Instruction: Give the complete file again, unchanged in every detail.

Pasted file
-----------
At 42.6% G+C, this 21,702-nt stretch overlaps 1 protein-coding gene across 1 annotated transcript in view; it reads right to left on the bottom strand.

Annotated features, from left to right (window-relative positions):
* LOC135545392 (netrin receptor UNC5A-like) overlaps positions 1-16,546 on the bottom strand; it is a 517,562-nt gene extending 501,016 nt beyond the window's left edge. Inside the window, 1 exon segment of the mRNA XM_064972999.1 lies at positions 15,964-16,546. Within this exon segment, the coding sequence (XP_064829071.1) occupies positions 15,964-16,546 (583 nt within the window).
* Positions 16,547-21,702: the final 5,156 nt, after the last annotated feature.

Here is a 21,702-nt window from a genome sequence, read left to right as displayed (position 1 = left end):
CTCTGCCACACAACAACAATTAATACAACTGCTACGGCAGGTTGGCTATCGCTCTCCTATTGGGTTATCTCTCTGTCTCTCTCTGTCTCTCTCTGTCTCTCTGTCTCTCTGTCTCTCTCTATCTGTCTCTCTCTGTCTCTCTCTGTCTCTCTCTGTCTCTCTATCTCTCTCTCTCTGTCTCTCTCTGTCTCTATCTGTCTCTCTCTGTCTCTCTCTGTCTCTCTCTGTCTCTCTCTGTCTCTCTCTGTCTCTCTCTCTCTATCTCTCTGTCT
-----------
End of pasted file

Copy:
At 42.6% G+C, this 21,702-nt stretch overlaps 1 protein-coding gene across 1 annotated transcript in view; it reads right to left on the bottom strand.

Annotated features, from left to right (window-relative positions):
* LOC135545392 (netrin receptor UNC5A-like) overlaps positions 1-16,546 on the bottom strand; it is a 517,562-nt gene extending 501,016 nt beyond the window's left edge. Inside the window, 1 exon segment of the mRNA XM_064972999.1 lies at positions 15,964-16,546. Within this exon segment, the coding sequence (XP_064829071.1) occupies positions 15,964-16,546 (583 nt within the window).
* Positions 16,547-21,702: the final 5,156 nt, after the last annotated feature.

Here is a 21,702-nt window from a genome sequence, read left to right as displayed (position 1 = left end):
CTCTGCCACACAACAACAATTAATACAACTGCTACGGCAGGTTGGCTATCGCTCTCCTATTGGGTTATCTCTCTGTCTCTCTCTGTCTCTCTCTGTCTCTCTGTCTCTCTGTCTCTCTCTATCTGTCTCTCTCTGTCTCTCTCTGTCTCTCTCTGTCTCTCTATCTCTCTCTCTCTGTCTCTCTCTGTCTCTATCTGTCTCTCTCTGTCTCTCTCTGTCTCTCTCTGTCTCTCTCTGTCTCTCTCTGTCTCTCTCTCTCTATCTCTCTGTCT